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Tansy Rayner Roberts

Posts Tagged ‘listening’

Galactic Suburbia Episode 20 Show Notes

Monday, November 8th, 2010

New Episode now available for streaming, direct download or from iTunes! Can you believe we made it to twenty episodes?

In which we talk World Fantasy, female editors, Joanna Russ, James Tiptree, Connie Willis, Pat Murphy, and more World Fantasy – plus Alisa tells us off for not mentioning how awesome certain books actually are (we totally did).


News

World Fantasy Award winners

Peter Tennant at Black Static looks at the stats for women being published in recent horror & dark fantasy anthologies
Hathor Legacy compares representation of female authors in two recent horror anthos

Cat Sparks is the new fiction editor of Cosmos, taking over from Damien Broderick

Discussion on the lack of female editors in pro fantasy publications (read through the comments which raise many important points about the post)

Steampunkgate (yes, really)
Charles Stross criticises the “glut” of steampunk and calls it out as a subgenre
Nisi Shawl talks about how the literary side of steampunk just isn’t as diverse and interesting as the other aspects of steampunk… yet
Catherynne Valente rants and then raves about steampunk
Scott Westerfeld gets cranky about the steampunk haterz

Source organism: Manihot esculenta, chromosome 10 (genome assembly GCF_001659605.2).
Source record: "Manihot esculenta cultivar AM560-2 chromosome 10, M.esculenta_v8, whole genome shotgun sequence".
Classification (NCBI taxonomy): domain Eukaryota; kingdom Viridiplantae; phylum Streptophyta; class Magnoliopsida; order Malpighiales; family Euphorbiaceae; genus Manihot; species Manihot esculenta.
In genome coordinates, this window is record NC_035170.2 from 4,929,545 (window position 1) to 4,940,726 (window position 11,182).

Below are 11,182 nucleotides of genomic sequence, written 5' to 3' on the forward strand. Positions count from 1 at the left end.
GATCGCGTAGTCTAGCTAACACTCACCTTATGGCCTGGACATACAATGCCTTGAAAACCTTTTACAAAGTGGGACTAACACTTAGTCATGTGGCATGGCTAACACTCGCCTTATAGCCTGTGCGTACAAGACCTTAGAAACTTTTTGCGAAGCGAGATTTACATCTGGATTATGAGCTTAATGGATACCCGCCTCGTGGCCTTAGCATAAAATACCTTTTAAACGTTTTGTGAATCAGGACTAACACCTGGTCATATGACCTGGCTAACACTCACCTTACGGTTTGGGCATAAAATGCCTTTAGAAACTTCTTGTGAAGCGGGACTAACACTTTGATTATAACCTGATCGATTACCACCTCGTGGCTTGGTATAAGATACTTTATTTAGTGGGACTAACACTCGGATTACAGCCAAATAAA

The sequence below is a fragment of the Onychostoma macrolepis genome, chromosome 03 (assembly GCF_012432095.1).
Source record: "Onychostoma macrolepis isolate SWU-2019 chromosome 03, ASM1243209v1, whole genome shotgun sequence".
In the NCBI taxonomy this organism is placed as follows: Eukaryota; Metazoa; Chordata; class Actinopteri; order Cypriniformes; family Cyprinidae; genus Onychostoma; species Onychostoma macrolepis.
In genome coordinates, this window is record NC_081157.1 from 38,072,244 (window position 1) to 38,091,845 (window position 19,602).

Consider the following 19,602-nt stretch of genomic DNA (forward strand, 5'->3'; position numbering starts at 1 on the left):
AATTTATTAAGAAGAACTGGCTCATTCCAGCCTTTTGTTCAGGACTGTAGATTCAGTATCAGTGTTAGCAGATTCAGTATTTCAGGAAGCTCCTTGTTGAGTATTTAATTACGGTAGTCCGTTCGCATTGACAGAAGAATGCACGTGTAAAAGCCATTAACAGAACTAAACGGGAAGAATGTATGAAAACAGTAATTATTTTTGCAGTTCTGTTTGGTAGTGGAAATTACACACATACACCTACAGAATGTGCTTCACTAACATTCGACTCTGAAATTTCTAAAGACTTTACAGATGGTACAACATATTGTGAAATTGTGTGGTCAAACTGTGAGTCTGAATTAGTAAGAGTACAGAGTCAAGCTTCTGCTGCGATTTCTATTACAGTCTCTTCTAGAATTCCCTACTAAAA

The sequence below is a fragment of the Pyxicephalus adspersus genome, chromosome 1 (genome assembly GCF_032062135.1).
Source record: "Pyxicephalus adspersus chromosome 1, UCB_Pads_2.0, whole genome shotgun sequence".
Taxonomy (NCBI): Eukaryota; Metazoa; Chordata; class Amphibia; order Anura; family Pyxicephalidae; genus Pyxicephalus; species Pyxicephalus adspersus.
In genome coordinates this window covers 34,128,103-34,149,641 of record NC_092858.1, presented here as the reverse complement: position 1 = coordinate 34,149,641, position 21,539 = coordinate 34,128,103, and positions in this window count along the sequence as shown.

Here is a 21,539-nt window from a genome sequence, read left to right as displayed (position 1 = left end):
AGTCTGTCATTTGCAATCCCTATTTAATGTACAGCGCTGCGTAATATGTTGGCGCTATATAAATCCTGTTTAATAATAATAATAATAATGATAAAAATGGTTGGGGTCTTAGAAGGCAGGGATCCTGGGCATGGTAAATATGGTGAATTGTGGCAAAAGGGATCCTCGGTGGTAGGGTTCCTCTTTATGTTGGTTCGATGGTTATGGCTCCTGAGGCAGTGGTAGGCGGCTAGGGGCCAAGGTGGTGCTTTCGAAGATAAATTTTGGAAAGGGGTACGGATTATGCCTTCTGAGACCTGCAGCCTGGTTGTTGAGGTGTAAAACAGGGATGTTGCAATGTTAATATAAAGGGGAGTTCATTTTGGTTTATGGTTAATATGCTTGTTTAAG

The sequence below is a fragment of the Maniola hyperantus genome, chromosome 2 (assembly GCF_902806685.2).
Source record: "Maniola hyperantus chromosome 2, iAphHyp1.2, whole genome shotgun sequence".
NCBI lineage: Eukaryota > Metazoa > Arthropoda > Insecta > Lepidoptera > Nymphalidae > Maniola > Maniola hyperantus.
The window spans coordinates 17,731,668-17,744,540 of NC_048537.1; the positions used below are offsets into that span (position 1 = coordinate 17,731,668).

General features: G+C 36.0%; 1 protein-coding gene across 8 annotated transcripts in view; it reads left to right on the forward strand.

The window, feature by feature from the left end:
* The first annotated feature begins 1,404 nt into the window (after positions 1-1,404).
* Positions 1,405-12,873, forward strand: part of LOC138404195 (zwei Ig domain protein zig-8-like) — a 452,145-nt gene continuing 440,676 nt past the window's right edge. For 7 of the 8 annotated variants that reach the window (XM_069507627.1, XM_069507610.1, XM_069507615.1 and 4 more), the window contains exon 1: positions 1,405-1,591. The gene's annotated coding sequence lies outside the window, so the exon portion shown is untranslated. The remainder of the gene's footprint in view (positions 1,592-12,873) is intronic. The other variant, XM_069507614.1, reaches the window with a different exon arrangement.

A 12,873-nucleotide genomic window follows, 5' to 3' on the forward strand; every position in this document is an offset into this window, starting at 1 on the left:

Small press turned imprint to publish line of multicultural SF/Fantasy for children:

Jeff VanderMeer reports on Amazon Best of SF/F lists for 2010

What have we been reading/listening to?
Alex: Changeless, Gail Carriger; The Two of Them, Joanna Russ (http://randomalex.net/2010/11/02/the-two-of-them/); Brightness Falls from the Air, James Tiptree Jr; backlog of Tor.com (esp. Robert Reed’s The Next Invasion) and Strange Horizons (esp. Sandra McDonald’s Seven Sexy Cowboy Robots)
Alisa: Fire Watch, Remake (both Connie Willis), White Cat by Holly Black, Ethan of Athos by Lois McMaster Bujold
Tansy: The Hundred Thousand Kingdoms, NK Jemisin, Adventures in Time and Space with Max Merriwell, by Pat Murphy (http://tansyrr.com/tansywp/pseudonyms-and-pat-murphy/)

Pet Subject
Capclave and World Fantasy Convention! Alex and Tansy interrogate Alisa about her trip away, her loot, and her adventures.

Please send feedback to us at galacticsuburbia@gmail.com, follow us on Twitter at @galacticsuburbs, check out Galactic Suburbia on Facebook and don’t forget to leave a review on iTunes if you love us!

Raeli’s Playlist – the Trock Years

Monday, October 18th, 2010

Right now, her favourite song to listen to in the car is… “Journey’s End” by Chameleon Circuit. Sad but true!

(vid has, well, pretty much all the spoilers for Doctor Who – Journey’s End. Remember when that skinny chap in the suit was the Doctor?)

On my iPod: Cobwebs and Martians

Tuesday, July 27th, 2010